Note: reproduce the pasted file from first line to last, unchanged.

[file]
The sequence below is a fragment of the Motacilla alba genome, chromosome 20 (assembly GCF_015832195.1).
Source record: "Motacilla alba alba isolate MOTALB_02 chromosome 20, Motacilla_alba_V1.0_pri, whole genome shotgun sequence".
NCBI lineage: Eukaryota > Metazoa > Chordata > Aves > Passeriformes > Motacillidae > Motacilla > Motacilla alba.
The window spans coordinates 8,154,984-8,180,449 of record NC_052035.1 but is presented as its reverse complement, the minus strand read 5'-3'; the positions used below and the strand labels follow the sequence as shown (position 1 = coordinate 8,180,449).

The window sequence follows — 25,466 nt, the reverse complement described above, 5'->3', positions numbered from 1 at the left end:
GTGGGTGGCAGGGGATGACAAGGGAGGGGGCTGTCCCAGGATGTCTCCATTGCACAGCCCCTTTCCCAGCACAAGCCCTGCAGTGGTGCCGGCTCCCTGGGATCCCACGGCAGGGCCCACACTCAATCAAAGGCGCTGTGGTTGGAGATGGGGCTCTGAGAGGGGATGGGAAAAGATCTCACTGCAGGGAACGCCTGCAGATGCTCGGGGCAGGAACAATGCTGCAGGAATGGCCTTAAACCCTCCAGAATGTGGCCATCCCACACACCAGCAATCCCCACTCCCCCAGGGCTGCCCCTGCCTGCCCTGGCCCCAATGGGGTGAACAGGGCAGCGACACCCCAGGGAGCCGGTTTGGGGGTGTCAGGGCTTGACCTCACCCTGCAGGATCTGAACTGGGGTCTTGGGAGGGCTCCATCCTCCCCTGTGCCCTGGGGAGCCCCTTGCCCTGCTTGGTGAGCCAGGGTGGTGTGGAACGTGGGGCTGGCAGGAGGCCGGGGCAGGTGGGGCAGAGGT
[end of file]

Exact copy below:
The sequence below is a fragment of the Motacilla alba genome, chromosome 20 (assembly GCF_015832195.1).
Source record: "Motacilla alba alba isolate MOTALB_02 chromosome 20, Motacilla_alba_V1.0_pri, whole genome shotgun sequence".
NCBI lineage: Eukaryota > Metazoa > Chordata > Aves > Passeriformes > Motacillidae > Motacilla > Motacilla alba.
The window spans coordinates 8,154,984-8,180,449 of record NC_052035.1 but is presented as its reverse complement, the minus strand read 5'-3'; the positions used below and the strand labels follow the sequence as shown (position 1 = coordinate 8,180,449).

The window sequence follows — 25,466 nt, the reverse complement described above, 5'->3', positions numbered from 1 at the left end:
GTGGGTGGCAGGGGATGACAAGGGAGGGGGCTGTCCCAGGATGTCTCCATTGCACAGCCCCTTTCCCAGCACAAGCCCTGCAGTGGTGCCGGCTCCCTGGGATCCCACGGCAGGGCCCACACTCAATCAAAGGCGCTGTGGTTGGAGATGGGGCTCTGAGAGGGGATGGGAAAAGATCTCACTGCAGGGAACGCCTGCAGATGCTCGGGGCAGGAACAATGCTGCAGGAATGGCCTTAAACCCTCCAGAATGTGGCCATCCCACACACCAGCAATCCCCACTCCCCCAGGGCTGCCCCTGCCTGCCCTGGCCCCAATGGGGTGAACAGGGCAGCGACACCCCAGGGAGCCGGTTTGGGGGTGTCAGGGCTTGACCTCACCCTGCAGGATCTGAACTGGGGTCTTGGGAGGGCTCCATCCTCCCCTGTGCCCTGGGGAGCCCCTTGCCCTGCTTGGTGAGCCAGGGTGGTGTGGAACGTGGGGCTGGCAGGAGGCCGGGGCAGGTGGGGCAGAGGT